“Sorry,” said the alien as it staggered back, “but do you really have to call me ‘vile space thing?’ I don’t find it all that offensive personally, but it makes it pretty obvious that humanity is the brutish invader in this intergalactic war. Nobody’s supposed to work that out until it’s revealed that my people are actually kind and gentle outside of battle, and that the motivations behind this conflict are largely economic, rather than ideological.”
“Are not!” snorted Captain Starjet. “You’re just a gross tentacle monster that has to be vanquished in spectacular fashion. Frankly, I don’t care what you do outside of battle as long as you look suitably menacing while I pummel you.”
“See!” cried the alien, jabbing a tentacle in the air for emphasis. “That’s exactly why you’re the bad guy. Only that’s going to be a pretty rubbish twist if you give it away so soon.”
“Guys, guys!” called the director, making a time-out “T” with his hands. “Listen, you know I’m happy for you to ad-lib a bit, but this is just stupid. I actually can’t believe I’m having to explain this to you: you can’t openly discuss the plot on camera. If you absolutely must address these issues, you have got to do so with believable dialogue. Joe, maybe hint at a rich, wise culture outside the swarm-like battle-horde, but don’t just come right out and declare yourself the good guy. And Brian, the audience may be there to see Starjet punch some aliens, but that can’t be his only motivation for punching aliens. I mean, it’s not like he just gets up in the morning, flies into space and starts beating people up. He’s a reliable member of the Earth Defence Force fighting for—he thinks—a noble cau…”
“Allan?” Doctor Ling snapped her fingers in front of the patient’s face. “Allan, can you hear me?”
“Huh?” Allan looked around. “What?”
“You were having another flashback. This one sounded quite intense.” Doctor Ling put on her caring voice and leaned back, notepad ready. “Would you like to talk about it?”
Allan paused, still not quite sure that this room was real. “It…it was that film again: Splurg-puncher VI. It meant so much to me at the time, but whenever I think about it now…it was terrible. It was just an awful, awful movie. It wasn’t even tongue-in-cheek. Half the actors realised how much it sucked and just resigned themselves to it, the other half totally overcompensated. And…I can’t even blame them. It was such an awful movie. I can’t for the life of me work out how we reached film number six—not least because there weren’t even any others before it. I think I was going for a Star Wars thing or something…I don’t know.”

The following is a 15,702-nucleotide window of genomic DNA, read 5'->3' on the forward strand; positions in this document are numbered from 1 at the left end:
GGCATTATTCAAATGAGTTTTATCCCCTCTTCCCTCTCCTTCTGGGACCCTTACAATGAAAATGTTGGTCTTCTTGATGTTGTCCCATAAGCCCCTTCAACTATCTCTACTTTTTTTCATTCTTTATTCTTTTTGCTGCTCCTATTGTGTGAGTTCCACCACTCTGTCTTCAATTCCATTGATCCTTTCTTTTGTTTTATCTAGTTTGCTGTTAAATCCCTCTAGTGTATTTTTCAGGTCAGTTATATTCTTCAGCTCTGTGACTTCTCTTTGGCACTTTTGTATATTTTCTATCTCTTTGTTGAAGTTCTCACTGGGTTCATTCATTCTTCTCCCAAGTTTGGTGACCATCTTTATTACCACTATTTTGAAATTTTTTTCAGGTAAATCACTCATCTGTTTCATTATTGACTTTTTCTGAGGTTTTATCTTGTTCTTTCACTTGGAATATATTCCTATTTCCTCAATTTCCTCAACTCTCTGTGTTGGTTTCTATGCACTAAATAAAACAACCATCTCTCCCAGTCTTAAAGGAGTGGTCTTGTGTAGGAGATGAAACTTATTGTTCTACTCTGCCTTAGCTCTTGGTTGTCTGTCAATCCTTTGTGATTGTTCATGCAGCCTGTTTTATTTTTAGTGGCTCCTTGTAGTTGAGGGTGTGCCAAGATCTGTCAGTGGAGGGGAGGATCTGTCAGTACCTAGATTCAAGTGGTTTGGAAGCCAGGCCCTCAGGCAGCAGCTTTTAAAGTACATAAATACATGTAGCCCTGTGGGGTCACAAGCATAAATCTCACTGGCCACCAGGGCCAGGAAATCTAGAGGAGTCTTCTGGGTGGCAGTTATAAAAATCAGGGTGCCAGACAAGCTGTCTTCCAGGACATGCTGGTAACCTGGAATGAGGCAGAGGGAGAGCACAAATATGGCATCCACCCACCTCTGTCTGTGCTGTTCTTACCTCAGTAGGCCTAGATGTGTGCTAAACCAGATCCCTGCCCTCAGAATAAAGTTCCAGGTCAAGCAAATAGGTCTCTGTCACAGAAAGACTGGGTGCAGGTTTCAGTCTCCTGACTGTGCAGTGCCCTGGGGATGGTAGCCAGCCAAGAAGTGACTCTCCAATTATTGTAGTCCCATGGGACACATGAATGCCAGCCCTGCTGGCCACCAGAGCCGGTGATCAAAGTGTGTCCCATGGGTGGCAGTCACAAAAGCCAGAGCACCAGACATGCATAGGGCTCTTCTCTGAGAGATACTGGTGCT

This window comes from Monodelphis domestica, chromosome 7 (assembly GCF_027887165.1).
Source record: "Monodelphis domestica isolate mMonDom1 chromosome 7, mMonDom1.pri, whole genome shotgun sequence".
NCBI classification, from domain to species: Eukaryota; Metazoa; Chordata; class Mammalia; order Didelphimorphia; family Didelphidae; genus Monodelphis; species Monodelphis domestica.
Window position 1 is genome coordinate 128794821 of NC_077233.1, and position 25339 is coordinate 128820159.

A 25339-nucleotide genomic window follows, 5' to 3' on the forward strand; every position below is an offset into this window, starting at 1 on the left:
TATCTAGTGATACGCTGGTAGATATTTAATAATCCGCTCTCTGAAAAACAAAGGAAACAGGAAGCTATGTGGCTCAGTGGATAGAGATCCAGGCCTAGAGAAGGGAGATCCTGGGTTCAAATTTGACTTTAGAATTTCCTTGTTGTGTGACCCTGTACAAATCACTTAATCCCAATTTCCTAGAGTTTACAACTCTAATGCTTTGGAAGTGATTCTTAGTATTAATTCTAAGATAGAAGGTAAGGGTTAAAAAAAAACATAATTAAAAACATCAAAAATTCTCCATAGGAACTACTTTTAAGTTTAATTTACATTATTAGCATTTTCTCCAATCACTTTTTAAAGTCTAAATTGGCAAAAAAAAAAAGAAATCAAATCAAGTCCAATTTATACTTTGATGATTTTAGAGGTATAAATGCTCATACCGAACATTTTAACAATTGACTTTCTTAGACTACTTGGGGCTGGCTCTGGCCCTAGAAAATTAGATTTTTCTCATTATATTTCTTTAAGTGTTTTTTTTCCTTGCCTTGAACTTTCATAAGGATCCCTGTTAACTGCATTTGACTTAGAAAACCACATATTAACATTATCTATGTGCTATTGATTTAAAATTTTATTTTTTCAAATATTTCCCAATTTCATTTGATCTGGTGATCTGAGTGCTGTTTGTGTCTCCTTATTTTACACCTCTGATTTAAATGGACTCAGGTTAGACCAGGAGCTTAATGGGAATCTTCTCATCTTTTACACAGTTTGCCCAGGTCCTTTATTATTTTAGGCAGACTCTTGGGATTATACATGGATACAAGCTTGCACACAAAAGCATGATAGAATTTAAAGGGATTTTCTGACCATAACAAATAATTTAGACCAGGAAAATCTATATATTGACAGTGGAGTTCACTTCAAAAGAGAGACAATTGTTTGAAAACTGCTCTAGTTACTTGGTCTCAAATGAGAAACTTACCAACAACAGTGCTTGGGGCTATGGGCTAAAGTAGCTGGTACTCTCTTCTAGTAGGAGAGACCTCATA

“You’ve mentioned Star Wars before, Allan.” Doctor Ling adjusted her glasses. “It keeps coming back: the character of Darth Vader in particular. Do you think this could really be about…your father?”
“I…” Allan looked around the room again. This was a sanctuary. In this room, he had already made so much progress. But there was still so far to go. “I don’t want to go back there,” he said, bluntly.
Doctor Ling placed a hand on his arm. “It’s okay, Allan. You don’t have to. You don’t have to because…” she stood, striking a theatrical pose as the walls spun outwards. “You’re on hit gameshow I Shrink You’re Right!”
The studio lights went up, revealing a cheering audience.
“Allan, get ready to spin the disk of disorders and pick…your…prize!”
Allan watched as the garishly coloured prop was wheeled towards him, lights gleaming as it span.
“Xzargthrax?” Skishzxabb held a small torch in one dainty tentacle, checking each of his comrade’s pupils in turn. “Xzargthrax, can you hear me?”
“Blehburble…” mumbled Xzargthrax. “Wonna…beach holiday anna…VCR.”
“Nurse?” Skishzxabb stood. “Bring a stretcher, and sixty blurgles of Phlarlzamine: this one’s having recursive hallucinations.” He shook his heads at the senseless violence. “Looks like Captain Starjet punched him good.”